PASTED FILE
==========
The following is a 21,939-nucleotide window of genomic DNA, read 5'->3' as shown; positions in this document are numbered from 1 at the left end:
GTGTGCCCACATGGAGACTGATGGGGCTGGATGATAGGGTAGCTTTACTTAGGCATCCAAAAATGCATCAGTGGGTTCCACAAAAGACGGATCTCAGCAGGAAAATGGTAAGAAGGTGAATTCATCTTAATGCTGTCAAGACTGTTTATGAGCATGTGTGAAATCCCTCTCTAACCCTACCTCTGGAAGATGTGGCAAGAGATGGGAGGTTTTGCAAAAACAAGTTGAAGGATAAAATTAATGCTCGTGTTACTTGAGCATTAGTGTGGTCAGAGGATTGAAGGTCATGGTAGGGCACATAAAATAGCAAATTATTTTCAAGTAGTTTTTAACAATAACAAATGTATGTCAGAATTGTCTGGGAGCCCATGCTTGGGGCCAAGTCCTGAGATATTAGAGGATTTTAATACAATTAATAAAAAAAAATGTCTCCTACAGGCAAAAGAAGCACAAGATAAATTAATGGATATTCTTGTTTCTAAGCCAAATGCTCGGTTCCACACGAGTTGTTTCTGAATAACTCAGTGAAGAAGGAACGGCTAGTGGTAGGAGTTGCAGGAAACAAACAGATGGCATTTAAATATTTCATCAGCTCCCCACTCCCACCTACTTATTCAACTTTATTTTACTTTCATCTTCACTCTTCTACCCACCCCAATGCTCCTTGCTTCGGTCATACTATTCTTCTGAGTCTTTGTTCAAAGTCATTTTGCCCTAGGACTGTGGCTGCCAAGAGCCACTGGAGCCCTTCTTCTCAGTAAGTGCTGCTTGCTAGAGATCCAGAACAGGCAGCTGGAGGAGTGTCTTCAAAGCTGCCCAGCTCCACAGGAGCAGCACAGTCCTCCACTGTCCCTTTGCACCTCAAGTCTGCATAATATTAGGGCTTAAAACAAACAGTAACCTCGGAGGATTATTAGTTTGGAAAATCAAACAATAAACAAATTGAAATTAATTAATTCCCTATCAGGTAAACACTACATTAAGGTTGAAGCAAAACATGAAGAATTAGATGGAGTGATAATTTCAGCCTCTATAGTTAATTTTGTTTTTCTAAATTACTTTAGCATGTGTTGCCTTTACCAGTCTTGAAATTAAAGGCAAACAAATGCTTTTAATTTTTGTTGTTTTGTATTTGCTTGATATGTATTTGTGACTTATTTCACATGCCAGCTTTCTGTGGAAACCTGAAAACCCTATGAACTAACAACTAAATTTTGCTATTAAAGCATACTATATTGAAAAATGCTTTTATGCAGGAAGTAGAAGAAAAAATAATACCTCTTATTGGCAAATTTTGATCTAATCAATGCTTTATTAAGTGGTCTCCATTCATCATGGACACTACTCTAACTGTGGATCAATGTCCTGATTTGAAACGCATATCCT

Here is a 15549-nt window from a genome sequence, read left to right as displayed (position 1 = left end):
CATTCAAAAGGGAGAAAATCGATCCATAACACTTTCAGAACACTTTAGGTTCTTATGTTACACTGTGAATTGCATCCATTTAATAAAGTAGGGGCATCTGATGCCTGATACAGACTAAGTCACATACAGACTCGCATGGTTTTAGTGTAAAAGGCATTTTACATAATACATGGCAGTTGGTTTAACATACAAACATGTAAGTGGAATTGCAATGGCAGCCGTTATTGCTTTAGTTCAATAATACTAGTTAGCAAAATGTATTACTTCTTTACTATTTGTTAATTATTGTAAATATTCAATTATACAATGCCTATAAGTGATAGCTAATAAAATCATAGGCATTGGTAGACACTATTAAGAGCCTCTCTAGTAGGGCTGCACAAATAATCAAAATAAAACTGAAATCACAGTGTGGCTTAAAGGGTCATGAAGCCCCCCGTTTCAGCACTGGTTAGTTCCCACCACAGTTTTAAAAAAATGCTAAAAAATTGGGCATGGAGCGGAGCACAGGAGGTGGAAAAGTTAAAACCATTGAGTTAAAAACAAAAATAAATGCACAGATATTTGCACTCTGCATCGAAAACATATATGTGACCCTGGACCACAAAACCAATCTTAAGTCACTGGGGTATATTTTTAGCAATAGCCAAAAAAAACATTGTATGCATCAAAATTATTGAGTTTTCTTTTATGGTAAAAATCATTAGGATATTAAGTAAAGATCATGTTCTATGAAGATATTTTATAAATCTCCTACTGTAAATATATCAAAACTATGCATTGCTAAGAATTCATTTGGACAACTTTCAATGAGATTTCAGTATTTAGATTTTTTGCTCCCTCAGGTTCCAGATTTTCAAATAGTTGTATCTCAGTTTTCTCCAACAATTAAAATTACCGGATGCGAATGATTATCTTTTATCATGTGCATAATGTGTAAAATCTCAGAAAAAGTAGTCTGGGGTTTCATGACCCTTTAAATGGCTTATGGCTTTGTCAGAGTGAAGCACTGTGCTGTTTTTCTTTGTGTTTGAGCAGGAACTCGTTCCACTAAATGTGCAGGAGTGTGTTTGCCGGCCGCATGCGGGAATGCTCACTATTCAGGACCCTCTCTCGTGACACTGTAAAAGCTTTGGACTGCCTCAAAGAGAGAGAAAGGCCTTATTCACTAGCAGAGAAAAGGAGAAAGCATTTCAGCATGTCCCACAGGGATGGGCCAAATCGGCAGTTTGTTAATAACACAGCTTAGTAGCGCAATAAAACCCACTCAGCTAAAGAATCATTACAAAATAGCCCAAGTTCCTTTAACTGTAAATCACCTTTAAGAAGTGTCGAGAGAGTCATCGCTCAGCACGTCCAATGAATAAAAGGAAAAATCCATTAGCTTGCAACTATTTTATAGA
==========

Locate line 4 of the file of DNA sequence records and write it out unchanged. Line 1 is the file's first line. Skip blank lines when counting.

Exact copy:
CATTCAAAAGGGAGAAAATCGATCCATAACACTTTCAGAACACTTTAGGTTCTTATGTTACACTGTGAATTGCATCCATTTAATAAAGTAGGGGCATCTGATGCCTGATACAGACTAAGTCACATACAGACTCGCATGGTTTTAGTGTAAAAGGCATTTTACATAATACATGGCAGTTGGTTTAACATACAAACATGTAAGTGGAATTGCAATGGCAGCCGTTATTGCTTTAGTTCAATAATACTAGTTAGCAAAATGTATTACTTCTTTACTATTTGTTAATTATTGTAAATATTCAATTATACAATGCCTATAAGTGATAGCTAATAAAATCATAGGCATTGGTAGACACTATTAAGAGCCTCTCTAGTAGGGCTGCACAAATAATCAAAATAAAACTGAAATCACAGTGTGGCTTAAAGGGTCATGAAGCCCCCCGTTTCAGCACTGGTTAGTTCCCACCACAGTTTTAAAAAAATGCTAAAAAATTGGGCATGGAGCGGAGCACAGGAGGTGGAAAAGTTAAAACCATTGAGTTAAAAACAAAAATAAATGCACAGATATTTGCACTCTGCATCGAAAACATATATGTGACCCTGGACCACAAAACCAATCTTAAGTCACTGGGGTATATTTTTAGCAATAGCCAAAAAAAACATTGTATGCATCAAAATTATTGAGTTTTCTTTTATGGTAAAAATCATTAGGATATTAAGTAAAGATCATGTTCTATGAAGATATTTTATAAATCTCCTACTGTAAATATATCAAAACTATGCATTGCTAAGAATTCATTTGGACAACTTTCAATGAGATTTCAGTATTTAGATTTTTTGCTCCCTCAGGTTCCAGATTTTCAAATAGTTGTATCTCAGTTTTCTCCAACAATTAAAATTACCGGATGCGAATGATTATCTTTTATCATGTGCATAATGTGTAAAATCTCAGAAAAAGTAGTCTGGGGTTTCATGACCCTTTAAATGGCTTATGGCTTTGTCAGAGTGAAGCACTGTGCTGTTTTTCTTTGTGTTTGAGCAGGAACTCGTTCCACTAAATGTGCAGGAGTGTGTTTGCCGGCCGCATGCGGGAATGCTCACTATTCAGGACCCTCTCTCGTGACACTGTAAAAGCTTTGGACTGCCTCAAAGAGAGAGAAAGGCCTTATTCACTAGCAGAGAAAAGGAGAAAGCATTTCAGCATGTCCCACAGGGATGGGCCAAATCGGCAGTTTGTTAATAACACAGCTTAGTAGCGCAATAAAACCCACTCAGCTAAAGAATCATTACAAAATAGCCCAAGTTCCTTTAACTGTAAATCACCTTTAAGAAGTGTCGAGAGAGTCATCGCTCAGCACGTCCAATGAATAAAAGGAAAAATCCATTAGCTTGCAACTATTTTATAGA